Anonymous said...

Hi. Just a piece of advice: when feeling the onset of colds and cough, the best thing to do is drink liquids, but DO NOT exceed/overdose on your Vitamin C. Why? Too much vit. C can harm the liver, but also, overdosing on vitamins triggers a reaction in the body: the blood flushes out the vitamins through sweat and urine, thus expelling most of that vitamin. In other words, you would end up losing more vitamins than what you take in.

The best thing to do is to make sure that the environment is clean (free of smoke, dust, fur, etc) and that you do NOT take irritating foods such as vinegar, pineapple juice, too much salt, chili, etc. Humidity is also ideal, so as not to irritate the throat by drying it.

I also find that once your throat starts to itch, drink chrysanthemum or mint, or take a lozenge such as strepsills, or gargle with antibacterial wash IMMEDIATELY. IMMEDIATELY stop it before it starts--this has worked for me many times; do not wait for the irritation to worsen.

Thanks!

mikky said...

how true... my mom always give this to us me when we were sick... i pray that your kid will get well soon... :)

chumpman said...

My friend's kid doesn't like chrysanthemum tea, I asked my friend to make it as jelly, kid kept asking for it, lol.

Soli Deo Gloria said...

Thanks for your well-wishes everyone, and specially to anonymous! Unfortunately, my son got worse, his cough and colds developed into fever, and my daughter also got sick soon after. I think they got the virus from school since a lot of the kids are getting sick nowadays.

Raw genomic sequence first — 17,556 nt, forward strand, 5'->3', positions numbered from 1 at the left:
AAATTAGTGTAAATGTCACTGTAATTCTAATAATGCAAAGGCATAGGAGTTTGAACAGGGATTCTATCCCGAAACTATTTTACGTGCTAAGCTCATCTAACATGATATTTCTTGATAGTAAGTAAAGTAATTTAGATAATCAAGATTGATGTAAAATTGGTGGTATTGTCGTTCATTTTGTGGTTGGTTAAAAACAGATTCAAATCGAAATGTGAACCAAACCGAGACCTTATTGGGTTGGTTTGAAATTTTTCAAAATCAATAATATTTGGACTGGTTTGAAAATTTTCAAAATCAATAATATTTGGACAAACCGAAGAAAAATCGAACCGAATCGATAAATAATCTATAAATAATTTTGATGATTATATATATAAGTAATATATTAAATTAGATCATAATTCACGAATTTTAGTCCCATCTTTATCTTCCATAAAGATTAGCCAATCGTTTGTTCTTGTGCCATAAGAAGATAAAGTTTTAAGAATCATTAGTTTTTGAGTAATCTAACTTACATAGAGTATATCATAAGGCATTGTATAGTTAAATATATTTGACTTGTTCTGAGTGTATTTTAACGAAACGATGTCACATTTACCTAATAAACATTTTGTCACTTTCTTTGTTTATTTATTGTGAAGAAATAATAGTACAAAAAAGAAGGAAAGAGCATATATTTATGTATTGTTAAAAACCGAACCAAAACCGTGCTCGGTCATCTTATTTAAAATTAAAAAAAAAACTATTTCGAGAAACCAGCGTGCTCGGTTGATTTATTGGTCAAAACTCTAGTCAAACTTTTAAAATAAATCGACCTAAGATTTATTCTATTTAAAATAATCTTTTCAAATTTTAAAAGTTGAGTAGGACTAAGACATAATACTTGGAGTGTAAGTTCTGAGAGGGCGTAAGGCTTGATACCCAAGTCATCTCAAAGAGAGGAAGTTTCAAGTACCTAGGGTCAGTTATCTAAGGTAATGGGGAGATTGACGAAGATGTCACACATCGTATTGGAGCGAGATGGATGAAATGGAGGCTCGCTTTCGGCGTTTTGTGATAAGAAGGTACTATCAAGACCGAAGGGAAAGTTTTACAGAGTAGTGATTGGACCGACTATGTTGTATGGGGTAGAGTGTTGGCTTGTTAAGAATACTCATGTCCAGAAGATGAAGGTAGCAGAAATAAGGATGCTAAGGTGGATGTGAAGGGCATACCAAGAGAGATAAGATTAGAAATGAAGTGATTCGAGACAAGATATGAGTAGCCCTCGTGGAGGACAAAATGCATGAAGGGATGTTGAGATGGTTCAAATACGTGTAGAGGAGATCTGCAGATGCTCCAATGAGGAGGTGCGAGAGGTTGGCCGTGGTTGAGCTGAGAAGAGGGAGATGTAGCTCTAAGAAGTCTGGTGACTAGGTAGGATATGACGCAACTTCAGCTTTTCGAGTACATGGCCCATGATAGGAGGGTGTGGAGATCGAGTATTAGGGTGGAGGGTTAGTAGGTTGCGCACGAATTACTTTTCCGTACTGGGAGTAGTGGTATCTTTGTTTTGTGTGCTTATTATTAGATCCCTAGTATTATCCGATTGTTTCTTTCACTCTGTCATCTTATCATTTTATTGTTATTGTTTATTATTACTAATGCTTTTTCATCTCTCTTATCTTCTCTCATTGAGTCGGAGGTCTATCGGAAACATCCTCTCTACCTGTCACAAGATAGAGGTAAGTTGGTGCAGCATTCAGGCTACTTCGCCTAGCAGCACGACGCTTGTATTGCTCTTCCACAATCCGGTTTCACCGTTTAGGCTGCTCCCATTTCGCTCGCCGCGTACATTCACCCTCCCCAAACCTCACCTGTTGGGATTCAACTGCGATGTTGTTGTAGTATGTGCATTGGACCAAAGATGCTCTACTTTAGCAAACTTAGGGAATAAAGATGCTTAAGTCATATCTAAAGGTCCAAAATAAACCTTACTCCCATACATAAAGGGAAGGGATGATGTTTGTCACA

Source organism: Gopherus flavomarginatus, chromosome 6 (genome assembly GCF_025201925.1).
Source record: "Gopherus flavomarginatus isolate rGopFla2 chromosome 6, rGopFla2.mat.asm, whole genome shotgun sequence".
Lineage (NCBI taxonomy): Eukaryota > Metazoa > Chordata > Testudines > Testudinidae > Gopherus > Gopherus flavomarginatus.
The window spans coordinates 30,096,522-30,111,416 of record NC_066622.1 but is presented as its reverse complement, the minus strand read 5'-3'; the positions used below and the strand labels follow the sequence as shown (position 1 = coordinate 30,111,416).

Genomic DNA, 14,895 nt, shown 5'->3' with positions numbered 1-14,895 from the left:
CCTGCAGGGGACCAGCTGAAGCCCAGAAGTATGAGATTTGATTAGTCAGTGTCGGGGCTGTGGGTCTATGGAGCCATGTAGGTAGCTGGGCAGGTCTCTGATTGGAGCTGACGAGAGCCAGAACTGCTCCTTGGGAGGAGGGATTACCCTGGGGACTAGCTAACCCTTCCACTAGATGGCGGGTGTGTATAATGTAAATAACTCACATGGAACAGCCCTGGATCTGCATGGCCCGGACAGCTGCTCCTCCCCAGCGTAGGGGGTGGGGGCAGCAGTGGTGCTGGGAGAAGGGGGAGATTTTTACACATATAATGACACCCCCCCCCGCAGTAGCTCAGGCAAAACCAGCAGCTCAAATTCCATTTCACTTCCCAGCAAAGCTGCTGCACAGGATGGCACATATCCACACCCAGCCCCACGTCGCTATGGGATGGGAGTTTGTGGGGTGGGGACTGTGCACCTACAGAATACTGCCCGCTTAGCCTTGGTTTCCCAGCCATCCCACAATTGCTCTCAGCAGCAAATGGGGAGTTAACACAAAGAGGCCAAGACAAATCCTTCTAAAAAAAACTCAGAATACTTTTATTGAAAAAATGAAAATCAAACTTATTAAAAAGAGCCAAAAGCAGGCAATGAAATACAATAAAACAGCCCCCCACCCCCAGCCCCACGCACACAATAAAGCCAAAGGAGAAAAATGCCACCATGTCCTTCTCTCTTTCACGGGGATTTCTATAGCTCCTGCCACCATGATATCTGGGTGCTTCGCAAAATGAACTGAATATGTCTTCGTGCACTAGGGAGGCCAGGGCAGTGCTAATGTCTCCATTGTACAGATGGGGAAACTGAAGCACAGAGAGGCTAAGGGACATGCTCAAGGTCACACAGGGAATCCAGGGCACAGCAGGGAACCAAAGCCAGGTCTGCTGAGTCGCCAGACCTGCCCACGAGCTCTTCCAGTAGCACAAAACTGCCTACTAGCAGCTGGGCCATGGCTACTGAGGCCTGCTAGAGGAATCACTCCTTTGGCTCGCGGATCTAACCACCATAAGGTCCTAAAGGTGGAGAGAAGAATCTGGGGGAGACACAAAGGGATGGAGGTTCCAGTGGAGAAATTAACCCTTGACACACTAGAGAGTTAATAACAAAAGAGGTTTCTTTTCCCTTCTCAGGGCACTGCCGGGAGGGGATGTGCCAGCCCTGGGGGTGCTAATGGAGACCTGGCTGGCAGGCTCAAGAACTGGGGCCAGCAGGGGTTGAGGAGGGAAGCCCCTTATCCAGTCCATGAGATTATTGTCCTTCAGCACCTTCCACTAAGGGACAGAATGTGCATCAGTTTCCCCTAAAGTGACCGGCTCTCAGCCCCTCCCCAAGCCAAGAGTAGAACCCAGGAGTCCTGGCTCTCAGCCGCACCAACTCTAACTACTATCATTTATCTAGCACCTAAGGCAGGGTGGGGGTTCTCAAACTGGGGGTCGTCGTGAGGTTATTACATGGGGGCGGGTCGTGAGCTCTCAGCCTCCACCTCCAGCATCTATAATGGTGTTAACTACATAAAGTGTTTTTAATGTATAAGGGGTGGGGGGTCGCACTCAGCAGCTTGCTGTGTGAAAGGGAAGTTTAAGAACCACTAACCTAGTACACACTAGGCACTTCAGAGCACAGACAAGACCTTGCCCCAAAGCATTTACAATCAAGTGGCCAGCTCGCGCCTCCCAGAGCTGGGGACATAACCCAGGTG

Between my work and house chores and taking care of these two, I didn't have time to blog for a week. But the kids are well now, and they are back to school, doing their exams. and I'm back here... :)

oggi said...

I'll try the salted chrysanthemum when the H gets the sniffles. I don't get sick that often but he does. I used to drink chrysanthemum tea often in Hong Kong, it is an acquired taste, though.:)

Hope he's feeling better.

Soli Deo Gloria said...

Thanks, Oggi! I suppose chrysanthemum tea is different from other kinds of tea. That is why it is an acquired taste. But, we grew up with it, so it is something we took for granted :)

mario b said...

wow...chrysanthemum tea is one of my favorites back when i still livedin taiwan,theres even chrysantemun juice in pop up aluminum cans there and also in tetrapak.back here in the philippines its hard to find chrysanthemum tea.

Soli Deo Gloria said...

I agree, Mario, that it is hard to find real chrysanthemum tea here in Manila (though the tea bags are available in major supermarkets.) That is why we usually ask this as pasalubong from people going to China or Hong Kong :)

_ts of [eatingclub] vancouver said...

I really don't like the taste of chrysanthemum tea! Teehee. Unfortunately, I am too "yang" (dyet) and I need more "yin" (tsin) foods, but I don't like yin foods at all, most of the time. =D I didn't know about the salted version -- maybe I'll try it that way.

Rumela said...

Thank you for this Chrysanthemum flower tea recipe, I used it for a tea party. I am hosting this evening. I didn't have enough Chrysanthemum flower, so I just bought Chrysanthemum flower and I am planning on making them today evening. I will let you know! I love your website, and you inspire me. please keep on writing and sharing recipes..